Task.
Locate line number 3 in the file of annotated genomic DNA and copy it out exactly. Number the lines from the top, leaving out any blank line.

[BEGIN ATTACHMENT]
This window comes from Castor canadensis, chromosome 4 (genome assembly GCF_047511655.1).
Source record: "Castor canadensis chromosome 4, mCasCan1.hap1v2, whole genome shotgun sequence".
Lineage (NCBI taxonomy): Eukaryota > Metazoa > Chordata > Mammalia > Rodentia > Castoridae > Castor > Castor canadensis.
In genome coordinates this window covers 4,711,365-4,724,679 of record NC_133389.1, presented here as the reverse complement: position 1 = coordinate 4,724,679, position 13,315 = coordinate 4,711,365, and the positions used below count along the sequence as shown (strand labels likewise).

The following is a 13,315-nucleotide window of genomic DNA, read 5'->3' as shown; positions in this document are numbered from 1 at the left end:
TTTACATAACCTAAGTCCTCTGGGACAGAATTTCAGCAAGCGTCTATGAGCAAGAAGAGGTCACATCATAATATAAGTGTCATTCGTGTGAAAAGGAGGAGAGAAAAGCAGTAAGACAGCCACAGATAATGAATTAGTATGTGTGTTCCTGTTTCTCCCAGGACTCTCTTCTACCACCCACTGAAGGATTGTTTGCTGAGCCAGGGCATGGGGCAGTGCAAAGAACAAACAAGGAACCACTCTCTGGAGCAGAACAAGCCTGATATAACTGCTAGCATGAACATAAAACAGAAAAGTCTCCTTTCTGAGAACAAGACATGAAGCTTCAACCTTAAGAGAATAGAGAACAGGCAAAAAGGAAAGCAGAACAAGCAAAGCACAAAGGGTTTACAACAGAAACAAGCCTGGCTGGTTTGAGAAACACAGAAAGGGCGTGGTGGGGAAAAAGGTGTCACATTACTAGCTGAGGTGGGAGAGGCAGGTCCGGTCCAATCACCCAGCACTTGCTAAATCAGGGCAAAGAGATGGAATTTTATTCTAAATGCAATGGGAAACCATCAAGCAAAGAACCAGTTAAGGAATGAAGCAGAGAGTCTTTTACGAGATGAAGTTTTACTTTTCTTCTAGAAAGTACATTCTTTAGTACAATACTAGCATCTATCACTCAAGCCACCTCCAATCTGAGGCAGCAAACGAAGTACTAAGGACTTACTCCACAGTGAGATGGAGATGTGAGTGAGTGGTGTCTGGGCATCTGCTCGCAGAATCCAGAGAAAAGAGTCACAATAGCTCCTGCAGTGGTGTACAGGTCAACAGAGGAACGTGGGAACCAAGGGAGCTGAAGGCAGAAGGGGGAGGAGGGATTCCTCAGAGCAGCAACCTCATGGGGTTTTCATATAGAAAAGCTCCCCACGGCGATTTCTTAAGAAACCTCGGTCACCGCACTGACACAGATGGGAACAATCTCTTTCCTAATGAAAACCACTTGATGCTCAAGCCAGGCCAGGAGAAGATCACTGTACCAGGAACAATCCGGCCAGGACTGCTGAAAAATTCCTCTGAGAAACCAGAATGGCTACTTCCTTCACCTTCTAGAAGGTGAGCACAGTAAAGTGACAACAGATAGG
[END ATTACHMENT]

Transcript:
Lineage (NCBI taxonomy): Eukaryota > Metazoa > Chordata > Mammalia > Rodentia > Castoridae > Castor > Castor canadensis.